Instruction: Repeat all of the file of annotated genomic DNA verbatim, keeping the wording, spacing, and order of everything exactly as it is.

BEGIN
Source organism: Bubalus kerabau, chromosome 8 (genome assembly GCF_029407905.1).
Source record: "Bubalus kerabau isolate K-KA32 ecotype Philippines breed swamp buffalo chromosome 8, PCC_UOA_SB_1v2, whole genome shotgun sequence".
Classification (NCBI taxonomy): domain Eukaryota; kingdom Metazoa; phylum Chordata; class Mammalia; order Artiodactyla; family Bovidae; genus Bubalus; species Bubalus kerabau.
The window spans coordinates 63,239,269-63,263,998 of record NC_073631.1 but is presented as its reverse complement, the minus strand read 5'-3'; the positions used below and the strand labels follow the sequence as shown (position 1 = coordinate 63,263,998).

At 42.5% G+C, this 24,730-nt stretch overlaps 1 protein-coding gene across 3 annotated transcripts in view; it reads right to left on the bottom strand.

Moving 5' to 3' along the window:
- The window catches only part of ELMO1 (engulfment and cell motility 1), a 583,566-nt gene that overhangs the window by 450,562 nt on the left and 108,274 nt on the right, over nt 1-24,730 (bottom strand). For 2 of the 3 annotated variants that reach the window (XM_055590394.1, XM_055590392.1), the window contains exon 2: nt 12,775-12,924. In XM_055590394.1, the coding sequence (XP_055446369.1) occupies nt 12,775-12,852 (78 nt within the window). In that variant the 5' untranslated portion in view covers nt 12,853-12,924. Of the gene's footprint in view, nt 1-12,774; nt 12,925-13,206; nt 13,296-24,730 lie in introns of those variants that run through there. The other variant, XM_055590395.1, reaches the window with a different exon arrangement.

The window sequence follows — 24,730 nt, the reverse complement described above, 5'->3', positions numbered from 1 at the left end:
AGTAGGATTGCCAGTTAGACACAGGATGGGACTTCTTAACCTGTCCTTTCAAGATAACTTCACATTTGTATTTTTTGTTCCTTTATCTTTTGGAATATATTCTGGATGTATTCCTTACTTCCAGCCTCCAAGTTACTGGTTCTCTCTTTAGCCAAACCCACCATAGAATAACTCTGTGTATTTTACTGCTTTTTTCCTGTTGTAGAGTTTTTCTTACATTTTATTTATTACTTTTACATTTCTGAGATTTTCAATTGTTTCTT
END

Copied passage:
Source organism: Bubalus kerabau, chromosome 8 (genome assembly GCF_029407905.1).
Source record: "Bubalus kerabau isolate K-KA32 ecotype Philippines breed swamp buffalo chromosome 8, PCC_UOA_SB_1v2, whole genome shotgun sequence".
Classification (NCBI taxonomy): domain Eukaryota; kingdom Metazoa; phylum Chordata; class Mammalia; order Artiodactyla; family Bovidae; genus Bubalus; species Bubalus kerabau.
The window spans coordinates 63,239,269-63,263,998 of record NC_073631.1 but is presented as its reverse complement, the minus strand read 5'-3'; the positions used below and the strand labels follow the sequence as shown (position 1 = coordinate 63,263,998).

At 42.5% G+C, this 24,730-nt stretch overlaps 1 protein-coding gene across 3 annotated transcripts in view; it reads right to left on the bottom strand.

Moving 5' to 3' along the window:
- The window catches only part of ELMO1 (engulfment and cell motility 1), a 583,566-nt gene that overhangs the window by 450,562 nt on the left and 108,274 nt on the right, over nt 1-24,730 (bottom strand). For 2 of the 3 annotated variants that reach the window (XM_055590394.1, XM_055590392.1), the window contains exon 2: nt 12,775-12,924. In XM_055590394.1, the coding sequence (XP_055446369.1) occupies nt 12,775-12,852 (78 nt within the window). In that variant the 5' untranslated portion in view covers nt 12,853-12,924. Of the gene's footprint in view, nt 1-12,774; nt 12,925-13,206; nt 13,296-24,730 lie in introns of those variants that run through there. The other variant, XM_055590395.1, reaches the window with a different exon arrangement.

The window sequence follows — 24,730 nt, the reverse complement described above, 5'->3', positions numbered from 1 at the left end:
AGTAGGATTGCCAGTTAGACACAGGATGGGACTTCTTAACCTGTCCTTTCAAGATAACTTCACATTTGTATTTTTTGTTCCTTTATCTTTTGGAATATATTCTGGATGTATTCCTTACTTCCAGCCTCCAAGTTACTGGTTCTCTCTTTAGCCAAACCCACCATAGAATAACTCTGTGTATTTTACTGCTTTTTTCCTGTTGTAGAGTTTTTCTTACATTTTATTTATTACTTTTACATTTCTGAGATTTTCAATTGTTTCTT